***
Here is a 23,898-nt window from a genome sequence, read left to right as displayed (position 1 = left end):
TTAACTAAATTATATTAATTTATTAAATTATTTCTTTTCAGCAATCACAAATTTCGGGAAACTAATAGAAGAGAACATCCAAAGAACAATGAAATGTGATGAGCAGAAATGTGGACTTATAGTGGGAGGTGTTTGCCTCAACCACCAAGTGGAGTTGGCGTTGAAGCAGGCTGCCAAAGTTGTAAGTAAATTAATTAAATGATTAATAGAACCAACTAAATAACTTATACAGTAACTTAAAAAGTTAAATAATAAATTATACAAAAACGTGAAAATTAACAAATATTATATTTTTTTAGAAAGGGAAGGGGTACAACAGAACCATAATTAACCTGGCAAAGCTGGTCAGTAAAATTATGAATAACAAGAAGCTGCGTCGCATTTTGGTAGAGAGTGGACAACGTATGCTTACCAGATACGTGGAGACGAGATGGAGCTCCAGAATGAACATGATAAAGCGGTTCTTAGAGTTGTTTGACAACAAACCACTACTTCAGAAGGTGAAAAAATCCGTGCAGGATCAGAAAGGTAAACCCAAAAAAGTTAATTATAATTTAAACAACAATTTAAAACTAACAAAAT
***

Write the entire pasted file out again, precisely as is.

Here is a 23,898-nt window from a genome sequence, read left to right as displayed (position 1 = left end):
TTAACTAAATTATATTAATTTATTAAATTATTTCTTTTCAGCAATCACAAATTTCGGGAAACTAATAGAAGAGAACATCCAAAGAACAATGAAATGTGATGAGCAGAAATGTGGACTTATAGTGGGAGGTGTTTGCCTCAACCACCAAGTGGAGTTGGCGTTGAAGCAGGCTGCCAAAGTTGTAAGTAAATTAATTAAATGATTAATAGAACCAACTAAATAACTTATACAGTAACTTAAAAAGTTAAATAATAAATTATACAAAAACGTGAAAATTAACAAATATTATATTTTTTTAGAAAGGGAAGGGGTACAACAGAACCATAATTAACCTGGCAAAGCTGGTCAGTAAAATTATGAATAACAAGAAGCTGCGTCGCATTTTGGTAGAGAGTGGACAACGTATGCTTACCAGATACGTGGAGACGAGATGGAGCTCCAGAATGAACATGATAAAGCGGTTCTTAGAGTTGTTTGACAACAAACCACTACTTCAGAAGGTGAAAAAATCCGTGCAGGATCAGAAAGGTAAACCCAAAAAAGTTAATTATAATTTAAACAACAATTTAAAACTAACAAAAT